Furthermore, it is becoming apparent that Plasmodium falciparum increasingly resistant to antimalarial drugs, particularly chloroquine which then in turn result in increased morbidity and mortality especially among children (Umar et al., 2007, 2008). It is necessary to develop alternative antimalarial drugs pursued with a clear mechanism of Plasmodium inhibition without disrupting the hosts essential metabolic pathway (Ridley, 2002).
In order to elucidate whether the protein structure of human ATCase has similarity to that of Plasmodium falciparum, a model for the three dimensional protein structures of the catalytic domain of human and P. falciparum ATCase were generated. It was anticipated that these structural models may be able to explain differences observed in the kinetic analysis of the mammalian and Plasmodium enzymes in the future. This should be important in a relation with antimalarial drug development.
MATERIALS AND METHODS
The bioinformatics operations: The bioinformatics operations were carried out mainly using the BioManager interface provided by ANGGIS (http://www.angis.org.au), (ANGIS, 2002). Searching for analogous sequences from P. falciparum by tBLASTn search was carried out using the web based tools provided by NCBI (http://www.ncbi.nlm.nih.gov/projects/Malaria).
Data bank retrieval and multiple sequence alignments: Genes of E. coli which encoded the catalytic (pyrB) and regulatory (pyrl) subunits of ATCase were used as queries to retrieve all ATCase sequence present in the SwissProt and SpTrEMBL data bases (as of November 2010). Multiple protein sequence alignments were generated using Clustasl W (accurate) program (Thompson et al., 1994).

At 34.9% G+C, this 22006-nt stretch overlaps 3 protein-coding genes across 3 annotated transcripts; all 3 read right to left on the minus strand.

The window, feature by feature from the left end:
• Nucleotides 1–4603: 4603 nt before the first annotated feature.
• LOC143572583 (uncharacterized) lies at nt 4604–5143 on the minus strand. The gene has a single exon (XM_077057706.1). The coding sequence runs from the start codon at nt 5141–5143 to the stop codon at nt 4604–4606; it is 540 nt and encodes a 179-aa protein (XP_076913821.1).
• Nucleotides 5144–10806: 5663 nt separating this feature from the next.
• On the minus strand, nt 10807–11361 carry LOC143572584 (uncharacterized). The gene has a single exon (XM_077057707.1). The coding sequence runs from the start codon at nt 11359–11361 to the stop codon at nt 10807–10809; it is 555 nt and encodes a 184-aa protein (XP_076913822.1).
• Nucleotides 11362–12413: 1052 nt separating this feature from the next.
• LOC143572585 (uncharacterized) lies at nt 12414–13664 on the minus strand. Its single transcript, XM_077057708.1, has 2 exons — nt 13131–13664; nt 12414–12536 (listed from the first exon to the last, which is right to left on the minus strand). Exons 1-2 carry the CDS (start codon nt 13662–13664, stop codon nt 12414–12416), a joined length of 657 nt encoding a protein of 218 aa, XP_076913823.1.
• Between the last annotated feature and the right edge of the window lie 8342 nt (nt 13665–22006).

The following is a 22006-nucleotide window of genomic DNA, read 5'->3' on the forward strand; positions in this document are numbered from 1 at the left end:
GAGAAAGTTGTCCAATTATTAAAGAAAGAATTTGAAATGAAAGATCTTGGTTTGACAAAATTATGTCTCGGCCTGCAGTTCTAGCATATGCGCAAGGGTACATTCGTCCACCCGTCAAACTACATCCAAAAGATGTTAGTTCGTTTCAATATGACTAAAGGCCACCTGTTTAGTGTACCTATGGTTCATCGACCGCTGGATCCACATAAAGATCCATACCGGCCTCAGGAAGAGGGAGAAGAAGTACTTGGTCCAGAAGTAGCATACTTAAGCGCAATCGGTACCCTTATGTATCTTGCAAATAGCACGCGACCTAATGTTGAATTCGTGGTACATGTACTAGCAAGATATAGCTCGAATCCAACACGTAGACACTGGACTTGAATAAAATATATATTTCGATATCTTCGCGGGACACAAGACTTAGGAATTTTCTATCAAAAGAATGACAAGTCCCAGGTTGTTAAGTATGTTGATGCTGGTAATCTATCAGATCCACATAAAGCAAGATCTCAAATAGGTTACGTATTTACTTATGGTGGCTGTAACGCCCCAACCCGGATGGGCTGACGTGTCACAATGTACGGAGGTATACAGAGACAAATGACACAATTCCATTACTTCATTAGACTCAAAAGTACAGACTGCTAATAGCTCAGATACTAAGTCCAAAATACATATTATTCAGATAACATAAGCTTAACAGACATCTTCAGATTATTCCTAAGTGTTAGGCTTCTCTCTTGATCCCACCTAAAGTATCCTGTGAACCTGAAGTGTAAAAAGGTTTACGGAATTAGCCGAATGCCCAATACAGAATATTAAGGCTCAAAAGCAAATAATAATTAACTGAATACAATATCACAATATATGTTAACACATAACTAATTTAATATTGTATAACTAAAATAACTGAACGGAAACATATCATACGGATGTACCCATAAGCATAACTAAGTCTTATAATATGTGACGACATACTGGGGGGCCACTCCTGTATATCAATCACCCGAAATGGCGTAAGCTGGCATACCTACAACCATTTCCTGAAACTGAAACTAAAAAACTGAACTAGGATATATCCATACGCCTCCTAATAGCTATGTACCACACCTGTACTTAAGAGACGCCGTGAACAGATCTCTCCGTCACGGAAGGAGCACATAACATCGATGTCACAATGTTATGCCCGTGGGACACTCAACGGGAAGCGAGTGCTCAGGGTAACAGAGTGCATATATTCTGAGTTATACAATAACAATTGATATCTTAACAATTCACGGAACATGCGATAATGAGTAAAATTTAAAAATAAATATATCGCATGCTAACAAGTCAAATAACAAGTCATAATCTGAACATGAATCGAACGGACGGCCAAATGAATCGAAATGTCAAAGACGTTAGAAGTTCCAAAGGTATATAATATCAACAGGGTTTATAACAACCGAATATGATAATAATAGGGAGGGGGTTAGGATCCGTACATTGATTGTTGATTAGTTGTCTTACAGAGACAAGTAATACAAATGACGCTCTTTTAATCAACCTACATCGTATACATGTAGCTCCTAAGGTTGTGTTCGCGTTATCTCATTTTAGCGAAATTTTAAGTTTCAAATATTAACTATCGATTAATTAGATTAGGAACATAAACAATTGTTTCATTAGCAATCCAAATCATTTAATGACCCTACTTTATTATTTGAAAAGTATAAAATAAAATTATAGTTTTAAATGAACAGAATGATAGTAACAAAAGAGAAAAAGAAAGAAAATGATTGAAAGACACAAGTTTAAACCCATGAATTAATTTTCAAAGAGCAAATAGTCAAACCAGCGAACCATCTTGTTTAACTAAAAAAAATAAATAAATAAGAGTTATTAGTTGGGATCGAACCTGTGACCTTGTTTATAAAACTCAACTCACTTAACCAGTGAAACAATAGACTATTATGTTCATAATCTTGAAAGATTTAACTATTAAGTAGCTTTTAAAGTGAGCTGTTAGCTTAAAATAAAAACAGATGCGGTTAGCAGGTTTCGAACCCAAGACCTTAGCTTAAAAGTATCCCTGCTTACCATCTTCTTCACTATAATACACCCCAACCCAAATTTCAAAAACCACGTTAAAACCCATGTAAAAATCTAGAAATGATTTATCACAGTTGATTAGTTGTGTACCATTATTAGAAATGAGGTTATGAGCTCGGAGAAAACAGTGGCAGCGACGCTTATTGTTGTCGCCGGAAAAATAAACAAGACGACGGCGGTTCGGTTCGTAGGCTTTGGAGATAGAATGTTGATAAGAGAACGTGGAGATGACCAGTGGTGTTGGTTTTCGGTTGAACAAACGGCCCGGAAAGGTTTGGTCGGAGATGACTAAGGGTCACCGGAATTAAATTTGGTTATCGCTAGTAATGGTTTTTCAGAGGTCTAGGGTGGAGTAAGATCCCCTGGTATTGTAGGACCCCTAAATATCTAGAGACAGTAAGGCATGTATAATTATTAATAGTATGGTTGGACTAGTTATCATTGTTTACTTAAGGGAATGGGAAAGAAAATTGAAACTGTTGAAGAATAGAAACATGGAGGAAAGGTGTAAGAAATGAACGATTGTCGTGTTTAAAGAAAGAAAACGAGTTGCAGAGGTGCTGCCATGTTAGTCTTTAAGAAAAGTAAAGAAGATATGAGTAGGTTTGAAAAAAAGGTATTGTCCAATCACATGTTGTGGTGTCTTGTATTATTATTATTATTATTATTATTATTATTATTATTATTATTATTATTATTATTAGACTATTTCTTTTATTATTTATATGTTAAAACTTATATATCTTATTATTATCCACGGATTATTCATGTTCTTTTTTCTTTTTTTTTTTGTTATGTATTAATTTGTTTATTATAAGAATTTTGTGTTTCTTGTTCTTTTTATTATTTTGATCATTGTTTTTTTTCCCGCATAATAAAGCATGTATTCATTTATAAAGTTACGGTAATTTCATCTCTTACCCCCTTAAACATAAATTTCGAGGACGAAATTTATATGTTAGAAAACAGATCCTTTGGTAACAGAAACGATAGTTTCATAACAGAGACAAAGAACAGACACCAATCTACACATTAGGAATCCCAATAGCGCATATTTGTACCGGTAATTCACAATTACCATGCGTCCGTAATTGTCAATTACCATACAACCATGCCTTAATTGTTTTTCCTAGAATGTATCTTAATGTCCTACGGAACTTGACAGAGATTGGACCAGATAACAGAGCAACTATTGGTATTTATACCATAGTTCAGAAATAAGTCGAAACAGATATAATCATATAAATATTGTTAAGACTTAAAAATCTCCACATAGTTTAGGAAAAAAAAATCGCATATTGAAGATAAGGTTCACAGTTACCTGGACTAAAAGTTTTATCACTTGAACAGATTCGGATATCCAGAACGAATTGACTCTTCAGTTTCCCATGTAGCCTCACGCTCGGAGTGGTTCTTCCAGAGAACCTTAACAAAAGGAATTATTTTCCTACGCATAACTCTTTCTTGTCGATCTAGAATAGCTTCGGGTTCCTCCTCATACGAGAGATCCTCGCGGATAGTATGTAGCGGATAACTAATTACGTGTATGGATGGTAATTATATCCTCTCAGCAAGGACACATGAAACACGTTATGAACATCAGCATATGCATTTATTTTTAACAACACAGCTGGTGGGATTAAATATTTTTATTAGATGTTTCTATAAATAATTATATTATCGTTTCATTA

Phylogenetic tree construction: Phylogenetic tree constructed by MEGA 2.1 software (GENETYX-WIN 5.1) after alignment of ATCase sequences (Tamura et al., 2007).
Protein modeling: Models for three dimensional structures of catalytic domain of human and P. falciparum ATCase were generated either using the automated protein modeling package Swiss-Model (Peitsch, 1996) directly or obtaining the model from the Swiss-Model repository (http://swissmodel.expasy.org/repository/). In all cases the models were based on the E. coli structure (PDB id ld09).
Model structures and the E. coli structure complexed with the bisubstrate analog N-phosphonacetyl aspartate, PALA (Krause et al. 1987), were aligned using the lsqkab program which is part of CCP4 suite of programs, Collaborative Computational Project (Winn et al., 2002; Krissinel et al., 2004).
Residues, identified as crucial for the E.coli ATCase catalysis according to Helmstaedt et al. (2001) and Macol et al. (2001) i.e., Ser-52, Thr-53, Arg-54, Thr-55, Arg-105, His-134, Gln-137 and Arg-167 were used for alignment. The active sites of the aligned structures were analysed and diagrams were constructed using Phyton-enhanced molecular graphics program, PyMOL software, DeLano Scientific, California, USA (DeLano, 2002).
The catalytic domain: Text searches were used to find the gene sequences from a variety of organisms, for the ATCase catalytic subunit or domain (pyrB) as presented in material and methods. The results show that 124 mono-functional ATCase genes were retrieved. In addition the sequence for the trifunctional CAD protein complex was identified for a further 93 eukaryotic organisms. The sequence corresponding to the pyrB gene from Plasmodium falciparum was located by text searching with the ATCase EC number (220.127.116.11), this resulted in a single hit: SwissProt+SpTrEMBLO15804.
The regulatory domain: A similar strategy to that used to find the catalytic gene sequences was used to find genes encoding the regulatory subunit (pyrl). The regulatory gene sequences for 39 organisms were found. Text searching failed to identify any P. falciparum genes that are annotated as ATCase regulatory subunits (pyrl).
Classification of ATCase: Selected ATCase sequences which were representative of a diverse array of organisms were manually classified based on their size and structural organization according to the classification system of Wild and Wales (1990). The results of this classification are presented in Table 1. It appears here that the ATCase of P. falciparum seems rather difficult to put into which classes among the Wild and Waless system. For these reasons it was performed alignment of amino acids and then proceeded with the constructing of a dendogram (Fig. 1).